Security is far and away Hume’s biggest expense, and he insists that legalized horn is the only way to cover his costs. “If you are anti-legal trade, then you are the enemy of my rhino—because that is the biggest reason why my rhinos will go extinct,” he said. “Without us being able to sell the horns, this project will fail. The costs are insurmountable.”
“Western civilization doesn’t understand the problem. They just think, Oh, it’s wrong to cut off a rhino’s horn, and there’s no right way to do a wrong thing,” Hume continued. “The East will find horn to buy. And if we refuse them as we are now, they’ll just buy it illegally—which means the rhinos will get poached.”
One of Hume’s allies is Michael Eustace, a former investment banker whose writing in support of legalization has made him a leader of the pro-trade movement, though he doesn’t share Hume’s belief that bolstering security is a prime reason for the proposal. Despite the piles of money being spent on security, Eustace pointed out, it isn’t fixing the problem—the solution, he said, is to have a properly organized trade.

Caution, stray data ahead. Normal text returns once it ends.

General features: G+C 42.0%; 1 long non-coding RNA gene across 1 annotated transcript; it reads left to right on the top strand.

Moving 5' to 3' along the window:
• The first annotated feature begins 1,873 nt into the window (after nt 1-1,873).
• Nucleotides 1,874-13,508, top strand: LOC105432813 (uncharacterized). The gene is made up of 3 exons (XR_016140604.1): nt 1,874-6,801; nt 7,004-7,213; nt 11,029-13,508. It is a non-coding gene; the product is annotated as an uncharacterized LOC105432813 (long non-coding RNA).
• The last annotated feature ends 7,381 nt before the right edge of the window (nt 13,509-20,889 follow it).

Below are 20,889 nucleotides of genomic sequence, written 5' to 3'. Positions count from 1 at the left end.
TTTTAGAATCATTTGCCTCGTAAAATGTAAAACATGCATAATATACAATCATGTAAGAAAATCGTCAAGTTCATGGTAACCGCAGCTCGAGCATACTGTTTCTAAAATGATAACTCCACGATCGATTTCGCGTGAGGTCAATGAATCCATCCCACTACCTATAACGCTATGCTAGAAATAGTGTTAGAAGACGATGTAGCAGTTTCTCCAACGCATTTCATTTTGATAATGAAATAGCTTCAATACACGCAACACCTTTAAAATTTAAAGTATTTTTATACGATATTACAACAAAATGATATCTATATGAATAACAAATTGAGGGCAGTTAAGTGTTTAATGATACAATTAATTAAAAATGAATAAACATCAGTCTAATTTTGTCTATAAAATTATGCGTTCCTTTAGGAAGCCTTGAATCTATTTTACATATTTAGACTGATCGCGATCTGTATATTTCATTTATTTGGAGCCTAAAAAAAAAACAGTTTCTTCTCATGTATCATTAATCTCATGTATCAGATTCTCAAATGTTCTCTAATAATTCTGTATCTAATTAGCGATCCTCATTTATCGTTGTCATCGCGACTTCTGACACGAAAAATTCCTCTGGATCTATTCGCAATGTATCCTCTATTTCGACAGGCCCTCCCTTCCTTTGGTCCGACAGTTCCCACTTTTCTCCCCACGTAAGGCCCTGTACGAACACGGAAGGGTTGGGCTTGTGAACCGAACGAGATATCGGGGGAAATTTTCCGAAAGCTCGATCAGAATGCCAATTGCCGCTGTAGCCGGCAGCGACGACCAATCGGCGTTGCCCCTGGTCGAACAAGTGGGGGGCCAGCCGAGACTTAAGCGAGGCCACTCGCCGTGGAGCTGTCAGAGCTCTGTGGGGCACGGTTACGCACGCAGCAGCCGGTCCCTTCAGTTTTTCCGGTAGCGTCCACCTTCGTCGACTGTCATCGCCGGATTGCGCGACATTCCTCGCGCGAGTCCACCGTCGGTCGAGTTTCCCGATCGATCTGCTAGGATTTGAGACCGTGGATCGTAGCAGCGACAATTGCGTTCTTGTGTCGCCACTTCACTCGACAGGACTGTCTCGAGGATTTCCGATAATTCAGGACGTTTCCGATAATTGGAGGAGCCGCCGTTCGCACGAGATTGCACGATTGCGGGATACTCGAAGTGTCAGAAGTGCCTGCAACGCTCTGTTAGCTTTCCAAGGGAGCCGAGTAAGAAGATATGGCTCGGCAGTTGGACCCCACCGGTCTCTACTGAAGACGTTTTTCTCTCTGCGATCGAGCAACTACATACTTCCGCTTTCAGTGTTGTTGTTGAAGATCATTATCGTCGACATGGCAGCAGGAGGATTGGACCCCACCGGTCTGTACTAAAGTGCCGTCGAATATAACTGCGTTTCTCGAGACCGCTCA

When Eustace retired from banking, he became a cofounder of African Parks—a nonprofit that helps rehabilitate national parks in several countries on the continent. He acknowledges that trading in endangered species is unseemly but dismisses these concerns when it comes to rhino. “When someone says to me, ‘Well, what about trading pangolin?’ I think, ‘Ew, I don’t want to trade pangolin. You’ve got to kill it to get the scales.’ With rhino, you don’t have to do that. And I don’t want to keep them in pens. I don’t want to run a zoo—I would rather have a rhino running around with a horn on. But if some have to be farmed to save the rest, well, then I’ll go with that. The current slaughter is just totally morally unacceptable.”